The related issues of food prices and subsidies have to be taken up simultaneously, though this may be helped by the fact that a normal monsoon has been predicted for this year as well. Food prices have remain stubbornly high at the consumer level despite the fact that a dip has been recorded in the inflation rate based on wholesale price index. Clearly, distribution is a major area that needs to be dealt with in this context, as well as improved agricultural productivity levels. The problem of burgeoning subsidies is also one that will have to be faced by the government while it struggles to bridge the fiscal deficit.
The UPA government must have realized that the firm mandate given by the electorate implies that it has a huge responsibility to perform on the economic front. The fact that it has rejected the politics of hate and communalism that were tacitly supported by some opposition has made it clear that the electorate is looking for rapid economic development. The support given to the Congress party also appears to be a tribute to the clean image projected by Manmohan Singh who is well known as the architect of economic reforms.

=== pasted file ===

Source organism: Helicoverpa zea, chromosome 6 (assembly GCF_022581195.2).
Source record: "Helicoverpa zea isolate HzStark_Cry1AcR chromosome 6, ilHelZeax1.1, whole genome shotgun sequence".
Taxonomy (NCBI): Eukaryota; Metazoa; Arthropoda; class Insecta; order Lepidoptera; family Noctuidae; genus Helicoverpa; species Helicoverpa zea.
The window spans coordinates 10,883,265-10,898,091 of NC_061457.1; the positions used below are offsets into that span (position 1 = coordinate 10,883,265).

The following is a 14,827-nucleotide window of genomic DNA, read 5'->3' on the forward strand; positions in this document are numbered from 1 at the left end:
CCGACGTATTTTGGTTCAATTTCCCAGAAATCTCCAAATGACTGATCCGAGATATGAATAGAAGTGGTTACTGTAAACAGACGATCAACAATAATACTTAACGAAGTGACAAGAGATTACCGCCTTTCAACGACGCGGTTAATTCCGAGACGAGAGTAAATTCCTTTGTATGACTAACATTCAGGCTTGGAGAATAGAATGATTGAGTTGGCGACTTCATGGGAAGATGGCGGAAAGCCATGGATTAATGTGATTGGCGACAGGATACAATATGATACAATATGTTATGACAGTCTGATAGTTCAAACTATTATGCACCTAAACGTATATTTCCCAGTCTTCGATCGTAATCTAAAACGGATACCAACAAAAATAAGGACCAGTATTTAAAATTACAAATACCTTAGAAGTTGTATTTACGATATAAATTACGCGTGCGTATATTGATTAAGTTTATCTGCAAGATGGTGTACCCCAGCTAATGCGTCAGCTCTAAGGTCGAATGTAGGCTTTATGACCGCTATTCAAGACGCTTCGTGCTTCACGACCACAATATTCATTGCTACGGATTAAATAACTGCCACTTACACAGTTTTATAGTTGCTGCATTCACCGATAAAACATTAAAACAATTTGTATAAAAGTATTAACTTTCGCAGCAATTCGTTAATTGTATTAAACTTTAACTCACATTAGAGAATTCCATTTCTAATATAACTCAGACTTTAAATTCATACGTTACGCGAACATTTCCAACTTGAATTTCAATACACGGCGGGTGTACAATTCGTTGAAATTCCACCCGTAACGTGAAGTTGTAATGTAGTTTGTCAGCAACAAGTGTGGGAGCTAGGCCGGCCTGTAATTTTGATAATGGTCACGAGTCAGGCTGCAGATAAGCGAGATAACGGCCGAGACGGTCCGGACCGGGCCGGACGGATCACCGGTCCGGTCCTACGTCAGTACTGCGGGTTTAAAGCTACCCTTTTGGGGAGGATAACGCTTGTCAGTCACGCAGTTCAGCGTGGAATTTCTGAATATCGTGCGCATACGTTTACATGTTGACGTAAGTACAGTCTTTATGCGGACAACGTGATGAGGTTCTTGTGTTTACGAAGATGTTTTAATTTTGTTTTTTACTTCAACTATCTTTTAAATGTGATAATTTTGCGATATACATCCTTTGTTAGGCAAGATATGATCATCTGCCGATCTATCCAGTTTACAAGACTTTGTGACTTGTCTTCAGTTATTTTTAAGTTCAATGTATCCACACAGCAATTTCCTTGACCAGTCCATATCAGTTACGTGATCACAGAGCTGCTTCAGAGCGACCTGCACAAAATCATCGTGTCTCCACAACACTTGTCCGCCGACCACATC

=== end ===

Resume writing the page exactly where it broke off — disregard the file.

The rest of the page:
The economy thus has to be uppermost on the government's agenda despite the need to tackle other pressing issues like the Maoist menace and terrorism. It knows that it has been given just five years to improve the lot of the "aam aadmi" - the average Indian. If it fails, it will have to bite the dust in the next general elections. The message given by the Indian voter to the Congress and its allies is unequivocal - perform or perish in the next round.
(Sushma Ramachandran is an economic and corporate analyst. She can be reached at email@example.com)